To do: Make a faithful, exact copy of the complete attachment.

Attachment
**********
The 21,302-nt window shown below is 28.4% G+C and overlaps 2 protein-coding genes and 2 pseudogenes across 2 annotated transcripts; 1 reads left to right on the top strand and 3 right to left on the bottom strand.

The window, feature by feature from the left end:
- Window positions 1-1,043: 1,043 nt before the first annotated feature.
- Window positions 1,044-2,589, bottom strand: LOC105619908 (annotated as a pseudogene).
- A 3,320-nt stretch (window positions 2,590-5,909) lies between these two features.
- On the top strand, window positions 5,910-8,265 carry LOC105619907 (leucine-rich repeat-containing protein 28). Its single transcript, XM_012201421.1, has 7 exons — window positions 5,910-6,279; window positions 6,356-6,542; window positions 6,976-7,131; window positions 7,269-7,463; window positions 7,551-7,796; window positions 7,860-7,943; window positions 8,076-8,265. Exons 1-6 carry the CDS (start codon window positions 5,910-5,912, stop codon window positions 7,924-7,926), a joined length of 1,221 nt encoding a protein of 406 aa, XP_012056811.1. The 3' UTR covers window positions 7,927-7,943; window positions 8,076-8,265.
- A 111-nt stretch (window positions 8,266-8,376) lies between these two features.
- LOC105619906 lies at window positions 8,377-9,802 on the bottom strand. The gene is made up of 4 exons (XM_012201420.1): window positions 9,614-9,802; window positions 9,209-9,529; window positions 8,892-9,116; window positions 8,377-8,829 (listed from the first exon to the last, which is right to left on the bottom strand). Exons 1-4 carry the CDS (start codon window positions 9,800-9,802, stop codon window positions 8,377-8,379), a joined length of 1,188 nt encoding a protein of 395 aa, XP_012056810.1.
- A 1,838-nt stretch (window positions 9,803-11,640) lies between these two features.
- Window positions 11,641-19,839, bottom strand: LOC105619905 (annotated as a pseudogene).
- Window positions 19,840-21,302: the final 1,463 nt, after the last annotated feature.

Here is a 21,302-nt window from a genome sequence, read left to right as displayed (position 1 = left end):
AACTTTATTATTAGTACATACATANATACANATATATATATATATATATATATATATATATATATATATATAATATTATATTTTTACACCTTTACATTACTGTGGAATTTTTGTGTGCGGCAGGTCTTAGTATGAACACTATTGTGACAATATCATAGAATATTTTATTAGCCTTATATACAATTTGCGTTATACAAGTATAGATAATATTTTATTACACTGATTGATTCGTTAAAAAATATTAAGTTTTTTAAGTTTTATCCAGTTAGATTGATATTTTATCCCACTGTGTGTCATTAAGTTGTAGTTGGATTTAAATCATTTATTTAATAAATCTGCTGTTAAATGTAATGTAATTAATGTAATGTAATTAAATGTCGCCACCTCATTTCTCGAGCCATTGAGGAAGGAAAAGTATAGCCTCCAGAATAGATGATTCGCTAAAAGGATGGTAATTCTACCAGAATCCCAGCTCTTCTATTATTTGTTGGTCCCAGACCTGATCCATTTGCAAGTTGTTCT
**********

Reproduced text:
The 21,302-nt window shown below is 28.4% G+C and overlaps 2 protein-coding genes and 2 pseudogenes across 2 annotated transcripts; 1 reads left to right on the top strand and 3 right to left on the bottom strand.

The window, feature by feature from the left end:
- Window positions 1-1,043: 1,043 nt before the first annotated feature.
- Window positions 1,044-2,589, bottom strand: LOC105619908 (annotated as a pseudogene).
- A 3,320-nt stretch (window positions 2,590-5,909) lies between these two features.
- On the top strand, window positions 5,910-8,265 carry LOC105619907 (leucine-rich repeat-containing protein 28). Its single transcript, XM_012201421.1, has 7 exons — window positions 5,910-6,279; window positions 6,356-6,542; window positions 6,976-7,131; window positions 7,269-7,463; window positions 7,551-7,796; window positions 7,860-7,943; window positions 8,076-8,265. Exons 1-6 carry the CDS (start codon window positions 5,910-5,912, stop codon window positions 7,924-7,926), a joined length of 1,221 nt encoding a protein of 406 aa, XP_012056811.1. The 3' UTR covers window positions 7,927-7,943; window positions 8,076-8,265.
- A 111-nt stretch (window positions 8,266-8,376) lies between these two features.
- LOC105619906 lies at window positions 8,377-9,802 on the bottom strand. The gene is made up of 4 exons (XM_012201420.1): window positions 9,614-9,802; window positions 9,209-9,529; window positions 8,892-9,116; window positions 8,377-8,829 (listed from the first exon to the last, which is right to left on the bottom strand). Exons 1-4 carry the CDS (start codon window positions 9,800-9,802, stop codon window positions 8,377-8,379), a joined length of 1,188 nt encoding a protein of 395 aa, XP_012056810.1.
- A 1,838-nt stretch (window positions 9,803-11,640) lies between these two features.
- Window positions 11,641-19,839, bottom strand: LOC105619905 (annotated as a pseudogene).
- Window positions 19,840-21,302: the final 1,463 nt, after the last annotated feature.

Here is a 21,302-nt window from a genome sequence, read left to right as displayed (position 1 = left end):
AACTTTATTATTAGTACATACATANATACANATATATATATATATATATATATATATATATATATATATATAATATTATATTTTTACACCTTTACATTACTGTGGAATTTTTGTGTGCGGCAGGTCTTAGTATGAACACTATTGTGACAATATCATAGAATATTTTATTAGCCTTATATACAATTTGCGTTATACAAGTATAGATAATATTTTATTACACTGATTGATTCGTTAAAAAATATTAAGTTTTTTAAGTTTTATCCAGTTAGATTGATATTTTATCCCACTGTGTGTCATTAAGTTGTAGTTGGATTTAAATCATTTATTTAATAAATCTGCTGTTAAATGTAATGTAATTAATGTAATGTAATTAAATGTCGCCACCTCATTTCTCGAGCCATTGAGGAAGGAAAAGTATAGCCTCCAGAATAGATGATTCGCTAAAAGGATGGTAATTCTACCAGAATCCCAGCTCTTCTATTATTTGTTGGTCCCAGACCTGATCCATTTGCAAGTTGTTCT